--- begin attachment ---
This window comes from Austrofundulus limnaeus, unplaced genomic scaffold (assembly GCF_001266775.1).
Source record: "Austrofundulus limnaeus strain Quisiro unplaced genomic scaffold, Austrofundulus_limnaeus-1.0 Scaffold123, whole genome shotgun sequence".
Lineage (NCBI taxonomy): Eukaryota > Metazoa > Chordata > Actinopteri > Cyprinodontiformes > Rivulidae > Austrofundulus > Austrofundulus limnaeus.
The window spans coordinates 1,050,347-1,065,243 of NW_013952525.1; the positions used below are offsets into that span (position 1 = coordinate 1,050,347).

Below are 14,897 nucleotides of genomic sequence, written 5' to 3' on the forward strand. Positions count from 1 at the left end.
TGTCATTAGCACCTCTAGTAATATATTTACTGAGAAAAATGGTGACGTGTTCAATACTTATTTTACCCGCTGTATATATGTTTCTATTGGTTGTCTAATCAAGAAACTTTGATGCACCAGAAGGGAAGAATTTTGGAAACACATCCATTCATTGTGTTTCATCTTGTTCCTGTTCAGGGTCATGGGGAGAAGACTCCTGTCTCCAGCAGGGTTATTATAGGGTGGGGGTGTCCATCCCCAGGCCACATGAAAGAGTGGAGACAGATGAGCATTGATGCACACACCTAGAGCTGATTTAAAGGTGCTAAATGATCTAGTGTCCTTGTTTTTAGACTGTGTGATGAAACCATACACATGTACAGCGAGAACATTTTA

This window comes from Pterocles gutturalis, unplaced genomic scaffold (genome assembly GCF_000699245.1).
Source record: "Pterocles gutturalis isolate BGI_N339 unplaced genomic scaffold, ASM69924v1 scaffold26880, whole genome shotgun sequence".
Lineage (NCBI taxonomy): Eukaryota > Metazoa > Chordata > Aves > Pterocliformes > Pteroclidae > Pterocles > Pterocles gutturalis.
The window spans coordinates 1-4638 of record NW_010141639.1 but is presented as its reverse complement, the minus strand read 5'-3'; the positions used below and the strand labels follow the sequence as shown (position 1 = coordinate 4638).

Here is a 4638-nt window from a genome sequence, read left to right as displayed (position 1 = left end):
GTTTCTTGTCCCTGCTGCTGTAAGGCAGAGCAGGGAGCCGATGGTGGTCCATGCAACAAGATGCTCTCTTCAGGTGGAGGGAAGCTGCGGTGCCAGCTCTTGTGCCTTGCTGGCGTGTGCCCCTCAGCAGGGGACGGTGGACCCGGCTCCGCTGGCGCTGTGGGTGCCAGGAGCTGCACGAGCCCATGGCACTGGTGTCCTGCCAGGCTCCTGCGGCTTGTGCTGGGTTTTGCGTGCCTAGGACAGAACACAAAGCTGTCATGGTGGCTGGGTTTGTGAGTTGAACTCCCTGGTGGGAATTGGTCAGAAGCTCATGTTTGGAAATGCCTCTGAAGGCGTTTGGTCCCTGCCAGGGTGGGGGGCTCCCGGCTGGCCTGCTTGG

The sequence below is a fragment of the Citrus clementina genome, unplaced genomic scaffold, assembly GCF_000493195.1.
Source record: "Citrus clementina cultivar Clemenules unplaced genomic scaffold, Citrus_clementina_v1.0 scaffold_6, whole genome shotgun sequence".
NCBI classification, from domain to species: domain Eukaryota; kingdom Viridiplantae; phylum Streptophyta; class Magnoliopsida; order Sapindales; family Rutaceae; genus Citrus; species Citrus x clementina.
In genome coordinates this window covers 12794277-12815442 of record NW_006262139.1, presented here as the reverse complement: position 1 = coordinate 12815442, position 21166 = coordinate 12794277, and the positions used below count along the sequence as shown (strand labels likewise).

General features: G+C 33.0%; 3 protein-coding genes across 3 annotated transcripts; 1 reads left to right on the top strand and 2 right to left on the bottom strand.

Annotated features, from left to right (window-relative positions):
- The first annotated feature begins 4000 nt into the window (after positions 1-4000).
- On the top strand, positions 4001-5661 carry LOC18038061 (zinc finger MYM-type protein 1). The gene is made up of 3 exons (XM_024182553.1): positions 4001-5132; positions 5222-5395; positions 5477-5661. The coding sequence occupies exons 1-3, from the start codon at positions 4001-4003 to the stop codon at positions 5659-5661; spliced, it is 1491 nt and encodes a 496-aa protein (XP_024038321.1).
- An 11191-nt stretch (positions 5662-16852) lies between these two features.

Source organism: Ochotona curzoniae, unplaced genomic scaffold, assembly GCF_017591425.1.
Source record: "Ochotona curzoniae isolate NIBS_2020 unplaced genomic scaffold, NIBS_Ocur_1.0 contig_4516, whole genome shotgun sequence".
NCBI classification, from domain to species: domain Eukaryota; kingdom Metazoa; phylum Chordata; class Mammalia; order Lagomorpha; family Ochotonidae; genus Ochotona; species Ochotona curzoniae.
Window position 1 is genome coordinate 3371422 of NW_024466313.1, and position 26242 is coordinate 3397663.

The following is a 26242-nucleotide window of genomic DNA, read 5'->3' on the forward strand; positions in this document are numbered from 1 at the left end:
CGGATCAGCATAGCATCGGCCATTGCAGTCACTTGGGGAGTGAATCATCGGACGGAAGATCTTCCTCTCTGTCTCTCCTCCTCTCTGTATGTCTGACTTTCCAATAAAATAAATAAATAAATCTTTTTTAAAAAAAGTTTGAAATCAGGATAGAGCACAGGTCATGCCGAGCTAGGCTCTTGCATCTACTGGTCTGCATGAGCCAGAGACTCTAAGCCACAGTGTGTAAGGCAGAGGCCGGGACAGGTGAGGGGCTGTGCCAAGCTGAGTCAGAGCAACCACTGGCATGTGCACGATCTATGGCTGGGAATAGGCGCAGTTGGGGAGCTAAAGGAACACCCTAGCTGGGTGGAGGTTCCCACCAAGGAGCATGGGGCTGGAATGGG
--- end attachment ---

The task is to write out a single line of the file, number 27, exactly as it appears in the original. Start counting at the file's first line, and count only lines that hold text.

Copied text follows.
CGGATCAGCATAGCATCGGCCATTGCAGTCACTTGGGGAGTGAATCATCGGACGGAAGATCTTCCTCTCTGTCTCTCCTCCTCTCTGTATGTCTGACTTTCCAATAAAATAAATAAATAAATCTTTTTTAAAAAAAGTTTGAAATCAGGATAGAGCACAGGTCATGCCGAGCTAGGCTCTTGCATCTACTGGTCTGCATGAGCCAGAGACTCTAAGCCACAGTGTGTAAGGCAGAGGCCGGGACAGGTGAGGGGCTGTGCCAAGCTGAGTCAGAGCAACCACTGGCATGTGCACGATCTATGGCTGGGAATAGGCGCAGTTGGGGAGCTAAAGGAACACCCTAGCTGGGTGGAGGTTCCCACCAAGGAGCATGGGGCTGGAATGGG